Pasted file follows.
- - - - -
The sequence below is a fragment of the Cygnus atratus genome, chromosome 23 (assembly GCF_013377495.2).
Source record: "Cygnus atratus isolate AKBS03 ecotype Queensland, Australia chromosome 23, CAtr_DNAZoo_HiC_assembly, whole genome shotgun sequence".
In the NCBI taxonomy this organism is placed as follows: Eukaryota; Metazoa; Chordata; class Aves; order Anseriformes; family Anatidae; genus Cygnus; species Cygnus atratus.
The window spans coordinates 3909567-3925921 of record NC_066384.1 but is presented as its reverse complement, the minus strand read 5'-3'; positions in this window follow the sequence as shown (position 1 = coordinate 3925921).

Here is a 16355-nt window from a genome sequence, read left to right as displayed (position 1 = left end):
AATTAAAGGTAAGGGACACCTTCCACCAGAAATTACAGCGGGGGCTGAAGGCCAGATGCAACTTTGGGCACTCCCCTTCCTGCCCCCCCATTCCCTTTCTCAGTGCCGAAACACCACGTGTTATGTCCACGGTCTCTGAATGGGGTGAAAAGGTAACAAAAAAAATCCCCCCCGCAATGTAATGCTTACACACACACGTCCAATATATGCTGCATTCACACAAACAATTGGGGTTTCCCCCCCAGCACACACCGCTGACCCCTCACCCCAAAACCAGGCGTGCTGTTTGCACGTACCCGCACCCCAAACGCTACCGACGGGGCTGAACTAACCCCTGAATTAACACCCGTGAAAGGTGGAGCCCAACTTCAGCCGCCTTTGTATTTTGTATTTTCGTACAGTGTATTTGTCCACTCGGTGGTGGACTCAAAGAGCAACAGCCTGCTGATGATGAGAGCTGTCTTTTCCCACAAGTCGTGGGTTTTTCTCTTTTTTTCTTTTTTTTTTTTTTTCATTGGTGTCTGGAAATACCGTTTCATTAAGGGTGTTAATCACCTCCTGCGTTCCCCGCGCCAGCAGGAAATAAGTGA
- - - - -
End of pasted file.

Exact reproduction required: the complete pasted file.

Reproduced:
The sequence below is a fragment of the Cygnus atratus genome, chromosome 23 (assembly GCF_013377495.2).
Source record: "Cygnus atratus isolate AKBS03 ecotype Queensland, Australia chromosome 23, CAtr_DNAZoo_HiC_assembly, whole genome shotgun sequence".
In the NCBI taxonomy this organism is placed as follows: Eukaryota; Metazoa; Chordata; class Aves; order Anseriformes; family Anatidae; genus Cygnus; species Cygnus atratus.
The window spans coordinates 3909567-3925921 of record NC_066384.1 but is presented as its reverse complement, the minus strand read 5'-3'; positions in this window follow the sequence as shown (position 1 = coordinate 3925921).

Here is a 16355-nt window from a genome sequence, read left to right as displayed (position 1 = left end):
AATTAAAGGTAAGGGACACCTTCCACCAGAAATTACAGCGGGGGCTGAAGGCCAGATGCAACTTTGGGCACTCCCCTTCCTGCCCCCCCATTCCCTTTCTCAGTGCCGAAACACCACGTGTTATGTCCACGGTCTCTGAATGGGGTGAAAAGGTAACAAAAAAAATCCCCCCCGCAATGTAATGCTTACACACACACGTCCAATATATGCTGCATTCACACAAACAATTGGGGTTTCCCCCCCAGCACACACCGCTGACCCCTCACCCCAAAACCAGGCGTGCTGTTTGCACGTACCCGCACCCCAAACGCTACCGACGGGGCTGAACTAACCCCTGAATTAACACCCGTGAAAGGTGGAGCCCAACTTCAGCCGCCTTTGTATTTTGTATTTTCGTACAGTGTATTTGTCCACTCGGTGGTGGACTCAAAGAGCAACAGCCTGCTGATGATGAGAGCTGTCTTTTCCCACAAGTCGTGGGTTTTTCTCTTTTTTTCTTTTTTTTTTTTTTTCATTGGTGTCTGGAAATACCGTTTCATTAAGGGTGTTAATCACCTCCTGCGTTCCCCGCGCCAGCAGGAAATAAGTGA